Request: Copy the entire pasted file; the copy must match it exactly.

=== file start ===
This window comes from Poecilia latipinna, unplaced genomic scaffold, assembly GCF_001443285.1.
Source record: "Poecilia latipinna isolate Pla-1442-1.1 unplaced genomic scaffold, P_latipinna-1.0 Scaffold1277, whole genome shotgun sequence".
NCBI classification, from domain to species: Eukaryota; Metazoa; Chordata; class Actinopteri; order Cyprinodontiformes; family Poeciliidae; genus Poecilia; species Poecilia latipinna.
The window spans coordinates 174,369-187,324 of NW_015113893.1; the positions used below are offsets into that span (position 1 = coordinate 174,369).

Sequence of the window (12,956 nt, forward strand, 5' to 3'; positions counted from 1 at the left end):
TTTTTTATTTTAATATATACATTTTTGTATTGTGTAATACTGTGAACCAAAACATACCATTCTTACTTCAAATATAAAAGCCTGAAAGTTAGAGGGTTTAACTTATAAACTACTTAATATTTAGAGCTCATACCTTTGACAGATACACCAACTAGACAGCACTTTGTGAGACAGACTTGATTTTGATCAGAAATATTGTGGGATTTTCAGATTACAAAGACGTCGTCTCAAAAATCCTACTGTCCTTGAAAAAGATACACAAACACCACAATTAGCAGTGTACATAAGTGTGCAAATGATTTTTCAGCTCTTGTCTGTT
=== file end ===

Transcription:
This window comes from Poecilia latipinna, unplaced genomic scaffold, assembly GCF_001443285.1.
Source record: "Poecilia latipinna isolate Pla-1442-1.1 unplaced genomic scaffold, P_latipinna-1.0 Scaffold1277, whole genome shotgun sequence".
NCBI classification, from domain to species: Eukaryota; Metazoa; Chordata; class Actinopteri; order Cyprinodontiformes; family Poeciliidae; genus Poecilia; species Poecilia latipinna.
The window spans coordinates 174,369-187,324 of NW_015113893.1; the positions used below are offsets into that span (position 1 = coordinate 174,369).

Sequence of the window (12,956 nt, forward strand, 5' to 3'; positions counted from 1 at the left end):
TTTTTTATTTTAATATATACATTTTTGTATTGTGTAATACTGTGAACCAAAACATACCATTCTTACTTCAAATATAAAAGCCTGAAAGTTAGAGGGTTTAACTTATAAACTACTTAATATTTAGAGCTCATACCTTTGACAGATACACCAACTAGACAGCACTTTGTGAGACAGACTTGATTTTGATCAGAAATATTGTGGGATTTTCAGATTACAAAGACGTCGTCTCAAAAATCCTACTGTCCTTGAAAAAGATACACAAACACCACAATTAGCAGTGTACATAAGTGTGCAAATGATTTTTCAGCTCTTGTCTGTT